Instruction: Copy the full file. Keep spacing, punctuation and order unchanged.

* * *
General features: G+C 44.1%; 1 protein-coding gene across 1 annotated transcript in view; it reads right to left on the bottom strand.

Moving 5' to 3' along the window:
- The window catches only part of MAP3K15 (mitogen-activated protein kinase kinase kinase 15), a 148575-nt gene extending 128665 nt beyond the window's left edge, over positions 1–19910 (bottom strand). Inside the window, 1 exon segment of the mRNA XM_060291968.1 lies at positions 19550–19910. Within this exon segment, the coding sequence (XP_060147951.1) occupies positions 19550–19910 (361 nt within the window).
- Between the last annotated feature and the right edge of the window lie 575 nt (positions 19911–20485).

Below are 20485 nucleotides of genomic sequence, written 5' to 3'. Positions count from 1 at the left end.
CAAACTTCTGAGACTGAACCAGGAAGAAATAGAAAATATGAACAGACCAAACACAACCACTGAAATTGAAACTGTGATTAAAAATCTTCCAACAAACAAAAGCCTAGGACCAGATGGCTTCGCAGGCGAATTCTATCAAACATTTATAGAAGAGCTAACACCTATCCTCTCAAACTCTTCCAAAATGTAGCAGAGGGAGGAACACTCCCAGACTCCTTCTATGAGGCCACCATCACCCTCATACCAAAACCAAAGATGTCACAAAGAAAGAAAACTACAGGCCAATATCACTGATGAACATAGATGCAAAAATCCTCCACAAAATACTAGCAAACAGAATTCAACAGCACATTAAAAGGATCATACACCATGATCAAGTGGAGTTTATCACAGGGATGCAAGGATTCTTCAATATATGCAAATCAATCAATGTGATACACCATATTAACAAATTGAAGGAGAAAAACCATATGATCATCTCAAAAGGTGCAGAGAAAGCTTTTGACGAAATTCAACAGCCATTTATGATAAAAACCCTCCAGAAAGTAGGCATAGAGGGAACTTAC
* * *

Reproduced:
General features: G+C 44.1%; 1 protein-coding gene across 1 annotated transcript in view; it reads right to left on the bottom strand.

Moving 5' to 3' along the window:
- The window catches only part of MAP3K15 (mitogen-activated protein kinase kinase kinase 15), a 148575-nt gene extending 128665 nt beyond the window's left edge, over positions 1–19910 (bottom strand). Inside the window, 1 exon segment of the mRNA XM_060291968.1 lies at positions 19550–19910. Within this exon segment, the coding sequence (XP_060147951.1) occupies positions 19550–19910 (361 nt within the window).
- Between the last annotated feature and the right edge of the window lie 575 nt (positions 19911–20485).

Below are 20485 nucleotides of genomic sequence, written 5' to 3'. Positions count from 1 at the left end.
CAAACTTCTGAGACTGAACCAGGAAGAAATAGAAAATATGAACAGACCAAACACAACCACTGAAATTGAAACTGTGATTAAAAATCTTCCAACAAACAAAAGCCTAGGACCAGATGGCTTCGCAGGCGAATTCTATCAAACATTTATAGAAGAGCTAACACCTATCCTCTCAAACTCTTCCAAAATGTAGCAGAGGGAGGAACACTCCCAGACTCCTTCTATGAGGCCACCATCACCCTCATACCAAAACCAAAGATGTCACAAAGAAAGAAAACTACAGGCCAATATCACTGATGAACATAGATGCAAAAATCCTCCACAAAATACTAGCAAACAGAATTCAACAGCACATTAAAAGGATCATACACCATGATCAAGTGGAGTTTATCACAGGGATGCAAGGATTCTTCAATATATGCAAATCAATCAATGTGATACACCATATTAACAAATTGAAGGAGAAAAACCATATGATCATCTCAAAAGGTGCAGAGAAAGCTTTTGACGAAATTCAACAGCCATTTATGATAAAAACCCTCCAGAAAGTAGGCATAGAGGGAACTTAC